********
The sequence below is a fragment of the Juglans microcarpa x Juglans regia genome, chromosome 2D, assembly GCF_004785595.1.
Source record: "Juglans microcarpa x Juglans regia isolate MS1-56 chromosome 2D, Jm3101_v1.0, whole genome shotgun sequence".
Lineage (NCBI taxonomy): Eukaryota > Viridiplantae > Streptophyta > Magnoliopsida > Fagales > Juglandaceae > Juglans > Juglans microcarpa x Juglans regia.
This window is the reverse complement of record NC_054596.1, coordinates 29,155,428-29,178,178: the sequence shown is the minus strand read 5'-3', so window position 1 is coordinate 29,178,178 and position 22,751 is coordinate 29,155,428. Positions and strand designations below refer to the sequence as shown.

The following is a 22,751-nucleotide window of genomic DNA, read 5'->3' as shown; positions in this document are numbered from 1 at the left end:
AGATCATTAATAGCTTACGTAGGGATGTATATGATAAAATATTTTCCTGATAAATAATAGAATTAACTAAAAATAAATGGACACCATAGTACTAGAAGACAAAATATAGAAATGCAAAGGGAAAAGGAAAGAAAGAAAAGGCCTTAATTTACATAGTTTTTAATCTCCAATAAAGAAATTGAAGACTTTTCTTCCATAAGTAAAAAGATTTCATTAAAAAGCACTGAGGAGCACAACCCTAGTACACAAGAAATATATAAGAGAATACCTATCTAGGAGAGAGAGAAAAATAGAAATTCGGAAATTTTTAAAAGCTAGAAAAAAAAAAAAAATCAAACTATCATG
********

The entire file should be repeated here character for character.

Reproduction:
The sequence below is a fragment of the Juglans microcarpa x Juglans regia genome, chromosome 2D, assembly GCF_004785595.1.
Source record: "Juglans microcarpa x Juglans regia isolate MS1-56 chromosome 2D, Jm3101_v1.0, whole genome shotgun sequence".
Lineage (NCBI taxonomy): Eukaryota > Viridiplantae > Streptophyta > Magnoliopsida > Fagales > Juglandaceae > Juglans > Juglans microcarpa x Juglans regia.
This window is the reverse complement of record NC_054596.1, coordinates 29,155,428-29,178,178: the sequence shown is the minus strand read 5'-3', so window position 1 is coordinate 29,178,178 and position 22,751 is coordinate 29,155,428. Positions and strand designations below refer to the sequence as shown.

The following is a 22,751-nucleotide window of genomic DNA, read 5'->3' as shown; positions in this document are numbered from 1 at the left end:
AGATCATTAATAGCTTACGTAGGGATGTATATGATAAAATATTTTCCTGATAAATAATAGAATTAACTAAAAATAAATGGACACCATAGTACTAGAAGACAAAATATAGAAATGCAAAGGGAAAAGGAAAGAAAGAAAAGGCCTTAATTTACATAGTTTTTAATCTCCAATAAAGAAATTGAAGACTTTTCTTCCATAAGTAAAAAGATTTCATTAAAAAGCACTGAGGAGCACAACCCTAGTACACAAGAAATATATAAGAGAATACCTATCTAGGAGAGAGAGAAAAATAGAAATTCGGAAATTTTTAAAAGCTAGAAAAAAAAAAAAAATCAAACTATCATG